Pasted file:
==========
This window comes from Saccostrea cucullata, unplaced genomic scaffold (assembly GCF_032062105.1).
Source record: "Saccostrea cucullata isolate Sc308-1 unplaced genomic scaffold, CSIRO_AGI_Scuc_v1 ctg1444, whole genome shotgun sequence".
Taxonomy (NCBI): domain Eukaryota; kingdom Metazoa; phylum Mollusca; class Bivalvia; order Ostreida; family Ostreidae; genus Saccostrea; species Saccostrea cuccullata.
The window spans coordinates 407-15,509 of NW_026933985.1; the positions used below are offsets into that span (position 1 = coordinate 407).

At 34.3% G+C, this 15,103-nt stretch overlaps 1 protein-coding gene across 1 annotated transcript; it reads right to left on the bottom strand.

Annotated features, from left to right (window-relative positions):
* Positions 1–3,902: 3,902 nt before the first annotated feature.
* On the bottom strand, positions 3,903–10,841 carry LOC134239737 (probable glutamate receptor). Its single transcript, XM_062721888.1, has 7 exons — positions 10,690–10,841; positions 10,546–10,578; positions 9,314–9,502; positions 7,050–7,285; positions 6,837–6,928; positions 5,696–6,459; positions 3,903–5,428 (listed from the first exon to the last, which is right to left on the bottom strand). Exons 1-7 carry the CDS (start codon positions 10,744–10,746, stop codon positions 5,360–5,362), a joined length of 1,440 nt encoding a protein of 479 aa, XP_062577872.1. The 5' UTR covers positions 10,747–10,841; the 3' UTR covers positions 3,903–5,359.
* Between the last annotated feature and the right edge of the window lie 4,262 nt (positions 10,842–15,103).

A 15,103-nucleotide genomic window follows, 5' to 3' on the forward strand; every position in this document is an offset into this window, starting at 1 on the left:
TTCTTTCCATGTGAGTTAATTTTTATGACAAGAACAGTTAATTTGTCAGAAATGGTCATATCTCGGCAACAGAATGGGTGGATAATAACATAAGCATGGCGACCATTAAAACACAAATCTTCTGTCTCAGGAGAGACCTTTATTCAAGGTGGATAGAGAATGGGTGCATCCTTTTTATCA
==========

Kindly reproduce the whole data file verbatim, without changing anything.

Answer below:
This window comes from Saccostrea cucullata, unplaced genomic scaffold (assembly GCF_032062105.1).
Source record: "Saccostrea cucullata isolate Sc308-1 unplaced genomic scaffold, CSIRO_AGI_Scuc_v1 ctg1444, whole genome shotgun sequence".
Taxonomy (NCBI): domain Eukaryota; kingdom Metazoa; phylum Mollusca; class Bivalvia; order Ostreida; family Ostreidae; genus Saccostrea; species Saccostrea cuccullata.
The window spans coordinates 407-15,509 of NW_026933985.1; the positions used below are offsets into that span (position 1 = coordinate 407).

At 34.3% G+C, this 15,103-nt stretch overlaps 1 protein-coding gene across 1 annotated transcript; it reads right to left on the bottom strand.

Annotated features, from left to right (window-relative positions):
* Positions 1–3,902: 3,902 nt before the first annotated feature.
* On the bottom strand, positions 3,903–10,841 carry LOC134239737 (probable glutamate receptor). Its single transcript, XM_062721888.1, has 7 exons — positions 10,690–10,841; positions 10,546–10,578; positions 9,314–9,502; positions 7,050–7,285; positions 6,837–6,928; positions 5,696–6,459; positions 3,903–5,428 (listed from the first exon to the last, which is right to left on the bottom strand). Exons 1-7 carry the CDS (start codon positions 10,744–10,746, stop codon positions 5,360–5,362), a joined length of 1,440 nt encoding a protein of 479 aa, XP_062577872.1. The 5' UTR covers positions 10,747–10,841; the 3' UTR covers positions 3,903–5,359.
* Between the last annotated feature and the right edge of the window lie 4,262 nt (positions 10,842–15,103).

A 15,103-nucleotide genomic window follows, 5' to 3' on the forward strand; every position in this document is an offset into this window, starting at 1 on the left:
TTCTTTCCATGTGAGTTAATTTTTATGACAAGAACAGTTAATTTGTCAGAAATGGTCATATCTCGGCAACAGAATGGGTGGATAATAACATAAGCATGGCGACCATTAAAACACAAATCTTCTGTCTCAGGAGAGACCTTTATTCAAGGTGGATAGAGAATGGGTGCATCCTTTTTATCA